A few years back— and without divulging the name—, I was consulting a manufacturing client. This company had retail and commercial operations. The retail arm was by far the largest contributor to revenue, but they wouldn’t have wanted to see their commercial revenue dry up.
I was in contact with someone on the commercial side. The ask was to create a campaign and process where they would place advertising in the places of their commercial customers and direct retail buyers who happened to be in these commercial establishments to purchase their products. So far, so good.
But here’s the rub. The commercial side wanted to receive and fulfil these orders and take credit for the revenue. In and of itself, this is starting to feel shady, so I probed.
“Don’t you already have retail operations? Why don’t you leverage that? Send traffic there?”
“Because I want to capture the revenue stream.”
“Can’t you just take a cut, like an affiliate programme? Get a finder’s fee?”
“I couldn’t do that without dealing with Corporate, and that would easily take over a year to implement. I want it faster.”
“OK. We’ll need to get IT involved, so we can store the transaction data somewhere.”
“No, we can’t involve anyone. They just slow things down. That’s why we hire you people, to get things like this done.”
Full Disclosure: The company I was contracting with had a long-standing relationship with this company, but I had never worked with them before this.
“So, we need to set up a stand-alone website attached to a database or at least have an order form and something to forward the order information.”
“Yes, and someone on my end can re-key the information. We’ll place the order for them, and they’ll get their product in six to eight weeks.”
“Wait, what? Why six to eight weeks? Can’t they just walk into a retail outlet and bring one home the same day?”
“Yes, but not this particular type. Not all places have all our models.”
“OK, can’t you stockpile some and draw from inventory?”
“That’s what they do in retail. We don’t have the budget for that. In Commercial, nothing is ordered until we have a PO number.”
“Can’t you just send the order to retail? I guess we already said no because you have no mechanism in place for revenue sharing. Can you anticipate what someone might be more apt to order and at least pre-order those?”
“No budget, and no place to store them.”
I backchannelled my concerns to the account manager for this client noting the ethical dilemma. My biggest concern is that they were planning to cannibalise their retail arm with shadow operations to snipe a few sales and with few benefits to the customer. I was told that’s why we were hired because we got things like this done. So, the two of us got on a call with the client.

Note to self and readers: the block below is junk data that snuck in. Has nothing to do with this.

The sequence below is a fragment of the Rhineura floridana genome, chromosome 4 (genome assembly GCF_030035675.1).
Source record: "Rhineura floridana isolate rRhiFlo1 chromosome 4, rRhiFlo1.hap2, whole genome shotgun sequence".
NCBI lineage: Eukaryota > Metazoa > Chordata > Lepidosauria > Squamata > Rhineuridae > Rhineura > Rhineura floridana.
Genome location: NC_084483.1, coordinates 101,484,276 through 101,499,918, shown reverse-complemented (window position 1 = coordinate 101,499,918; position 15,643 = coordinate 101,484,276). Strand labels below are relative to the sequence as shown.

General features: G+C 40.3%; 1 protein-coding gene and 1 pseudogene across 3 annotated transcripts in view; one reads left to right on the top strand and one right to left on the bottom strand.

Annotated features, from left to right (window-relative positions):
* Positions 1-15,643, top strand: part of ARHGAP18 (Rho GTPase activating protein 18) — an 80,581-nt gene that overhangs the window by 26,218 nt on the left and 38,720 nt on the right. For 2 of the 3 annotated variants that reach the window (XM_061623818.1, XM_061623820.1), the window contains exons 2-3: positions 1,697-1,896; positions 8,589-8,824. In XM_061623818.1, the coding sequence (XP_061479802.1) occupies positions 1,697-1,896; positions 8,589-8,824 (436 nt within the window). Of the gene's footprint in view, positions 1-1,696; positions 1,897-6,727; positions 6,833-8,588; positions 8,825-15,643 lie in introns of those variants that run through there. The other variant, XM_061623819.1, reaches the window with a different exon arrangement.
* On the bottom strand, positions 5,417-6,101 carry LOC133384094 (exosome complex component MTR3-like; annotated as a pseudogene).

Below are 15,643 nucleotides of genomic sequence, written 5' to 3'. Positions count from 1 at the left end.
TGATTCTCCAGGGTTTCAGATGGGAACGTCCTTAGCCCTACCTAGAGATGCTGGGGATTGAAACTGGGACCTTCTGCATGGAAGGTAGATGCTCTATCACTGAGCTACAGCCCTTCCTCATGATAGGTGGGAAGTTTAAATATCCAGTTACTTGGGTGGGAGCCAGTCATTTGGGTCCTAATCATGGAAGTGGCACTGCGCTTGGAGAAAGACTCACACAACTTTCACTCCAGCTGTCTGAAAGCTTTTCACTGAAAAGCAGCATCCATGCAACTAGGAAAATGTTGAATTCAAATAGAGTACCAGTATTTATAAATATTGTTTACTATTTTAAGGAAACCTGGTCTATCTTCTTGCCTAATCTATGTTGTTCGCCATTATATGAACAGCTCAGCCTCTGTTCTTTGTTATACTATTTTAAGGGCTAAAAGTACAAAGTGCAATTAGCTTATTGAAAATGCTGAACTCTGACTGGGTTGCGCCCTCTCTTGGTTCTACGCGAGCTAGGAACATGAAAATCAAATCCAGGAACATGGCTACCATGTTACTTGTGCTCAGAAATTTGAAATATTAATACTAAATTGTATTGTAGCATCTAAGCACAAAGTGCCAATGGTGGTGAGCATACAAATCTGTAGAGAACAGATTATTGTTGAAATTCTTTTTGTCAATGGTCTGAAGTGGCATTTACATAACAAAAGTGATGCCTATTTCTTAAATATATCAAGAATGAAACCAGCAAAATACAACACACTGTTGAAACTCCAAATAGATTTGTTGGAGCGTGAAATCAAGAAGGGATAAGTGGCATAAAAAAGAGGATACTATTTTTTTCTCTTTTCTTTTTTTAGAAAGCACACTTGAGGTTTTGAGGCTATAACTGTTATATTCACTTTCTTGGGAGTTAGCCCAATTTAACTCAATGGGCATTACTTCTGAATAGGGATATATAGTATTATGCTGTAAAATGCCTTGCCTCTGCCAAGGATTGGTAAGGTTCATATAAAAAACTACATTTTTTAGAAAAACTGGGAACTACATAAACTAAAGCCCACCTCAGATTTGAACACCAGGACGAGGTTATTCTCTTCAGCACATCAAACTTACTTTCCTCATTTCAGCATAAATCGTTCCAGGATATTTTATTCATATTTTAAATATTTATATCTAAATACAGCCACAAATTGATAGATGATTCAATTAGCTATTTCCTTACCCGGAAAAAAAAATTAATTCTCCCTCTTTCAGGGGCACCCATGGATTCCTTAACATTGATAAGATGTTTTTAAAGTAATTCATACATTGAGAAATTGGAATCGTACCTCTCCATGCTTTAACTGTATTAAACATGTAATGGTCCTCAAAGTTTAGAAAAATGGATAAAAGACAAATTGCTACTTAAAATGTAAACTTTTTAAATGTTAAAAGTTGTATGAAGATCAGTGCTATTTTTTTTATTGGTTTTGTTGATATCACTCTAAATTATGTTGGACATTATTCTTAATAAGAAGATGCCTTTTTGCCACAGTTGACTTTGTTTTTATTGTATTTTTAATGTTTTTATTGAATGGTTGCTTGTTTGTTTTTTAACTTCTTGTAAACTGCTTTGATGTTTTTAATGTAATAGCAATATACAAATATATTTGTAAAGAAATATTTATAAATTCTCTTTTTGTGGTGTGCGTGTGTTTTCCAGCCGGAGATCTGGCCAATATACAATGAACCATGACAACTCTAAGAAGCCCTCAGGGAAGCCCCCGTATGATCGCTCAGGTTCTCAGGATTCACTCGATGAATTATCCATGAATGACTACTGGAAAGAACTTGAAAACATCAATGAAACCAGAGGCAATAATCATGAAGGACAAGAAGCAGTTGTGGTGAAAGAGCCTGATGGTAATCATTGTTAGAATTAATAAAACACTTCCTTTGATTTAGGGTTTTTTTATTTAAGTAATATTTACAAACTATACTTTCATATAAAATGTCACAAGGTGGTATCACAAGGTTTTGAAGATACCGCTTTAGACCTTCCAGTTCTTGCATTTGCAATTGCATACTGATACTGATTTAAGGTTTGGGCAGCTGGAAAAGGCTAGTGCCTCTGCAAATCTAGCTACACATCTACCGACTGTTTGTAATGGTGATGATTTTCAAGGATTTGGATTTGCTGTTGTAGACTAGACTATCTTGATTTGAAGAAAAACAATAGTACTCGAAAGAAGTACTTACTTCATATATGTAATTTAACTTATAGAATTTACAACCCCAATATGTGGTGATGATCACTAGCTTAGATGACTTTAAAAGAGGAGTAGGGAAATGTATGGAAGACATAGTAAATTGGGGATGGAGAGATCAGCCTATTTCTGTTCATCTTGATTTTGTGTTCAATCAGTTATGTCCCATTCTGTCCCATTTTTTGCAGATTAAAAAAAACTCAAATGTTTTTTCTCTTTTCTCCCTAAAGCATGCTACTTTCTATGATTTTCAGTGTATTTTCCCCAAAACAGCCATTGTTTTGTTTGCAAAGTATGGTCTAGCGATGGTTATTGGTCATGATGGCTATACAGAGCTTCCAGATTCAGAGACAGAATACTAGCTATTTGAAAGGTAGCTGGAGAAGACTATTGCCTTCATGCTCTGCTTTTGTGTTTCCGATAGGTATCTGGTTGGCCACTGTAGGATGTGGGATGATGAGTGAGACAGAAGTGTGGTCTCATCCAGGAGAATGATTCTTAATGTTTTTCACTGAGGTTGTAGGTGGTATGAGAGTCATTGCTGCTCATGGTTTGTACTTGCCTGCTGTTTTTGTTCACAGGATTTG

“What’s something like this going to cost me?”
I voiced my concerns of bypassing an extant process and running a shadow operation that added to overall costs to the company and yielded dubious results. And I gave him a swag estimate.
I was summarily removed from the project. I don’t know if it was handed off to someone else to execute or if it died right there on the vine.
There are several lessons to be learned, but first some disclaimers:
- I don’t know that the executive I was speaking with was representative of the whole company.
- I don’t know if he was a reliable narrator. Was Corporate that slow? Was IT that difficult?
On to the lessons:
- If I take him at his word, he makes a textbook case for why shadow applications crop up in an organisation. They are unresponsive. In this case, Commercial was such a small drop in the revenue bucket, all of their projects where of lower priority, and Corporate governance had no way to accommodate these requests. Department were given budgets, and they had to be creative to make things happen.
- Individual actors will act in their own interests over that of the larger organisation, given the opportunity. They’ll willing rob Paul to pay Peter.
- Some people will sacrifice customer experience for personal gain. This is an extension of the last bullet point.
- Functional siloes are poison to profit margins and potentially even top-line results.
- It is very easy to get mired in an ethically questionable project. It’s easy to rationalise it away: the company is too slow; I’m too small; I need to meet my numbers.
In order to obfuscate the company in question, I left out a lot of details that might have made this story easier to follow and fill in some obvious gaps. I didn’t feel like fabricating a faux scenario in some other industry was worth the time for this purpose. This said, I hope it makes enough sense and you got through it.
What do you think about this situation? Have you been in situations with questionable ethics before? I’d like to know.